The Kentucky Renaissance Pharmacy Museum’s Founder, Gloria Hartman Doughty started collecting pharmacy memorabilia after a gift of pharmacy history books. This gift prompted a lifetime of collecting and preserving pharmacy memorabilia. Ms. Doughty along with her late husband, Professor Dick Doughty, a pharmacognocist, helped in the planning of the medicinal herb gardens at Kentucky’s McDowell House Apothecary in Danville and the Shaker Garden in Pleasant Hill. Beginning in 2000, Ms. Doughty began transcribing the Kentucky Board of Pharmacy minutes stored in the Kentucky state archives in Frankfort, Kentucky. Each activity intensified her dream to develop a pharmacy museum, a venue to showcase our history where we could share the countless stories and contributions that our profession has made and continues to make in the overall health of our commonwealth and its citizens.
All the while, the late Dr. Tom Clark, Kentucky's premier historian, fought to retain the Old Fayette County Courthouse as a historical landmark in downtown Lexington. It was rededicated as The Lexington History Museum to house non-profit museums that are of local, regional and state interest. This venue proved to be suitable as it was also near the "Old Drugstore Corner" of early Lexington. Founder Doughty, with the support of the Kentucky Renaissance Pharmacy Museum Advisory Board, secured space in the Old Fayette County Courthouse to assure that the history of the pharmacy in Kentucky could soon be secured for preservation and display and thereby appreciated by the public.
The Kentucky Renaissance Pharmacy Museum’s unique logo is based on a ruby and white laminated glass panel that once graced the cupola of Johns Drug, an anchor pharmacy near the “Old Drug Store Corner” in downtown Lexington at the turn of the century. One of the four original panels now hangs in the Kentucky Renaissance Pharmacy Museum.
The Kentucky Renaissance Pharmacy Museum is honored to have received the following collections:
*****The Ralph Waldo Arwood Jr. Collection of Merck Manuals and Indexes along with apothecary bottles, jars, beakers, vials and tins, representing Merck production in the 1900’s are displayed in a large 100 year period cabinet donated by the Merck and the Culton Family in the memory of Mr. Arwood. This collection includes an original Merck Manual from 1899. This exhibit comes to our museum with assistance of the University of Kentucky College of Pharmacy.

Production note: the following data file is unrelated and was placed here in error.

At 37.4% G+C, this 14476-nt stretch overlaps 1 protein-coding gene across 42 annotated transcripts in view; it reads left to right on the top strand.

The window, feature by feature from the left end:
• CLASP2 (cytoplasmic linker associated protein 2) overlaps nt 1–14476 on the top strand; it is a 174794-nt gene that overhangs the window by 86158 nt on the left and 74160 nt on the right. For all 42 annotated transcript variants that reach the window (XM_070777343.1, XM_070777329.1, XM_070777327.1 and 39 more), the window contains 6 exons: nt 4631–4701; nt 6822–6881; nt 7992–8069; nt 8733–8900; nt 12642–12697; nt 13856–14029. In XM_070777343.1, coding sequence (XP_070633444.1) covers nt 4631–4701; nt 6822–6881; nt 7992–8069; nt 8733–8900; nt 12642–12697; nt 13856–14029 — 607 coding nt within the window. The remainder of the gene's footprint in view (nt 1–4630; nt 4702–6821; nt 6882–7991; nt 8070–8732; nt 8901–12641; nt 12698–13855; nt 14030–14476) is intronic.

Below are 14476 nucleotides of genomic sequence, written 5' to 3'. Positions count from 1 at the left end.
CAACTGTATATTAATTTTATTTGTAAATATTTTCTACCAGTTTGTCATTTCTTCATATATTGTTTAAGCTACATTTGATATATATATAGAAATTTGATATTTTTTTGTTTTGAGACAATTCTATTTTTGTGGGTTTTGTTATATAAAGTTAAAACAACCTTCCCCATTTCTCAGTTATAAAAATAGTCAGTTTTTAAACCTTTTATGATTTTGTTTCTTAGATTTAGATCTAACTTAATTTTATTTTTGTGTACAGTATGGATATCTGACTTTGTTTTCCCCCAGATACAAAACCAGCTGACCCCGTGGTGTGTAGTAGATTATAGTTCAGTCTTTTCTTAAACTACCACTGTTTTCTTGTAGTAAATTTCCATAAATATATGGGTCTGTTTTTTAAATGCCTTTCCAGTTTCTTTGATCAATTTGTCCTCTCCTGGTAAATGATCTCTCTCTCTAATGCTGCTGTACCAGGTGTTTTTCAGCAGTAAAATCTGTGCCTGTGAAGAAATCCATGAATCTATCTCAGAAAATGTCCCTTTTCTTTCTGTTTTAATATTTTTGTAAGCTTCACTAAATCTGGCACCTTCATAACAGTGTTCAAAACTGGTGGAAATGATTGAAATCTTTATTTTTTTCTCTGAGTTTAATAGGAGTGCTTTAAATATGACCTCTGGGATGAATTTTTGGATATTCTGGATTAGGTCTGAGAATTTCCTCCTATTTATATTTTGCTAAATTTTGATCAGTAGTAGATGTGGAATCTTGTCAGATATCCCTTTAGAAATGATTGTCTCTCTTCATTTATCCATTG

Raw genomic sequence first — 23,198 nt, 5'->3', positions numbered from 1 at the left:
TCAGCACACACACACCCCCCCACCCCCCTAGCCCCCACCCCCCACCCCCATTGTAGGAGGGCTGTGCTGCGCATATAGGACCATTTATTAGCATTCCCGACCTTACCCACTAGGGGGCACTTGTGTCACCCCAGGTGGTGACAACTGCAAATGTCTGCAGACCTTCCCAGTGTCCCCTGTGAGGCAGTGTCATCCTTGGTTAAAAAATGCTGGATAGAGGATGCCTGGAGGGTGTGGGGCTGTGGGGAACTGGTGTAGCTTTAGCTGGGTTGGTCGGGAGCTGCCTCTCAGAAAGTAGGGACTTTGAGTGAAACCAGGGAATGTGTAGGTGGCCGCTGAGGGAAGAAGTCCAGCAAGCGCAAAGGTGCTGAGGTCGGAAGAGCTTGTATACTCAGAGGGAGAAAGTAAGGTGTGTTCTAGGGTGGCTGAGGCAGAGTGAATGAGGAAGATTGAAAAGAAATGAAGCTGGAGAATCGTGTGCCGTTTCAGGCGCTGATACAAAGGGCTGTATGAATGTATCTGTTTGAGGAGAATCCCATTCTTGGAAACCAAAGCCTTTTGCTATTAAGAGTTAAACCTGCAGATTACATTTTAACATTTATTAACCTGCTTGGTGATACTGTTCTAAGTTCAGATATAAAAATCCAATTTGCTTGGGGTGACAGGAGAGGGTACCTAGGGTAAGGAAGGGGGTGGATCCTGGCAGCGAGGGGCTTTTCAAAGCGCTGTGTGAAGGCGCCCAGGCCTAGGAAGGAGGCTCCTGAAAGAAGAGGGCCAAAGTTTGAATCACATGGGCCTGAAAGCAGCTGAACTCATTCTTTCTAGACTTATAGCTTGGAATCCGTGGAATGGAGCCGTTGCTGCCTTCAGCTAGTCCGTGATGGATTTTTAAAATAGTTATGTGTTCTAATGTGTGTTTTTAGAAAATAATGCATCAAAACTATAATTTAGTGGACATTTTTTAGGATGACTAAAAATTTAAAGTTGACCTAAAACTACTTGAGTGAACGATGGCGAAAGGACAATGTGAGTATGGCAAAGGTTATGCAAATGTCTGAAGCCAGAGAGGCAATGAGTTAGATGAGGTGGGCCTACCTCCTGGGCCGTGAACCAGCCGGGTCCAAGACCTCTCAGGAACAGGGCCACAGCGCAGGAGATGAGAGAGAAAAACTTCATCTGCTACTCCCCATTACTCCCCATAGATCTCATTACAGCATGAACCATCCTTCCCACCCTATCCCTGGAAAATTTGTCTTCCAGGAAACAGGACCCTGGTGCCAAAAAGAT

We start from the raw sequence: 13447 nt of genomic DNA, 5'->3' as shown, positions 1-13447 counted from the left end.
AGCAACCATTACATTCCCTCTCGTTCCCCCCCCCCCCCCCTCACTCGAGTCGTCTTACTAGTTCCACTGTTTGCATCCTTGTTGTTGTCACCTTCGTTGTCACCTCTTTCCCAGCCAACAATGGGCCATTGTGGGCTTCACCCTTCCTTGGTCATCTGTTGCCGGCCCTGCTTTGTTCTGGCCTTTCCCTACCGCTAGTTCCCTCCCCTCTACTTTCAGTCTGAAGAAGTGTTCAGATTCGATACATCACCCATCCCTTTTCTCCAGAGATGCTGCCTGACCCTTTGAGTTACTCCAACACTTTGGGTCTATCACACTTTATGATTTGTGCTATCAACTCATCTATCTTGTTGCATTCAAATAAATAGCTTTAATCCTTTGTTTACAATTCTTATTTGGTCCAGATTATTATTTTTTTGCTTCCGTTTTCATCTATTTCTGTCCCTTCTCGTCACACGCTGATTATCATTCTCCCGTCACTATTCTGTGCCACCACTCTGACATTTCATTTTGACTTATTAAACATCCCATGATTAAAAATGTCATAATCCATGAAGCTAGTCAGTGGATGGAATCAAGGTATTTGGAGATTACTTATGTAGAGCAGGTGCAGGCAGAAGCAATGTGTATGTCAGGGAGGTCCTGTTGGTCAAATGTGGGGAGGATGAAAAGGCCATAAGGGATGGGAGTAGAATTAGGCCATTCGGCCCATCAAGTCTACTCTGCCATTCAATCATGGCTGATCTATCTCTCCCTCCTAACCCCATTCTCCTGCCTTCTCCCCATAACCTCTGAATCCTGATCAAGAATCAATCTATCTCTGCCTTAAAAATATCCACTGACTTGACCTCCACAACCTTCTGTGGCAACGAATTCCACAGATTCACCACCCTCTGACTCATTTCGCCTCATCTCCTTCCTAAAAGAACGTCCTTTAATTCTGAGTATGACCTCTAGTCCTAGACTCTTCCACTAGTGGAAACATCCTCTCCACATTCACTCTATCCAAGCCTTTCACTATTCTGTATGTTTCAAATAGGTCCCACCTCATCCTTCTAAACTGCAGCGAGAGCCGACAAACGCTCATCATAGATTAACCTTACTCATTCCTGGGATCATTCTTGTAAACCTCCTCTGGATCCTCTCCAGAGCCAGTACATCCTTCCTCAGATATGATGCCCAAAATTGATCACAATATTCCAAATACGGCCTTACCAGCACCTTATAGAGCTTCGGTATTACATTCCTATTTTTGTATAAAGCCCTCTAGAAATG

*****The Dr. Mary J. Berg collection of mortars and pestles was assembled during her travels while participating in the International Forum of Women for Pharmacy. Dr. Berg’s Pier Maimone collage collection created to represent the practice of pharmacy in the country hosting the International Forum of Women in Pharmacy meetings is also showcased.
***** The Doughty collection is an extensive collection of pharmacy related items including a 100-year-old marble base glass cabinet from the Hubbard & Curry Pharmacy, assorted pieces of apothecary glass, chemical bottles, balances and pharmacy equipment. A set of The Parke-Davis History of Pharmacy prints is also included in this collection. These prints are displayed for easy viewing by our museum visitors.
******The leaded glass signage was graciously donated by Don Kupper whose family has an extensive history in the practice of pharmacy in the greater Louisville area.
******The Ruth Dunbar collection includes over 50 pieces of pharmacy equipment used in the preparation of compounds. A 103-year-old papier-mâché English Bull dog advertising Dr. Clayton’s dog remedies is an unusual part of this collection. Ms. Dunbar was the first woman to graduate from the College of Pharmacy while the college was located in Louisville.
***** The Gayle-Slone collection of pharmacy conference medals dating from 1893 to 1945. Local, state and national meeting medals are a testament to the early leadership of Gordon Curry, C. Lewis Diehl and J.W. Gayle. Originally preserved by the Bluegrass Pharmacy Association, these 3 wooden shadow boxes hold more than 100 meeting badges, tokens and medals. These items were often crafted by the cities or associations hosting the meetings for promotion of the meeting and the city.
***** The Hinton Collection includes several mid 20th century cabinets as well as a late 19th century tall apothecary chest. A wide array of bottles, jars and other items from Louisville’s Newkirk pharmacy will be displayed in these cabinets.
***** The Clifford Tsuboi book collection (20 items).
*****The Marianne Rollings' miniature of the Colonial Williamsburg Apothecary circa 1790.
Individual items have been contributed by the following Kentucky pharmacists:
Tom Bertram, William Curry, George Dunn, George Grider, Gay Harlowe, Lynn Harrelson, Donald Kupper, Bob Long, Tom Mayhugh, Dr. Harry Smith, Dean Joseph Swintosky.
* On loan is Dr. David Cobb’s miniature pharmacy, representing a 1890 San Francisco drug store and wholesale operation.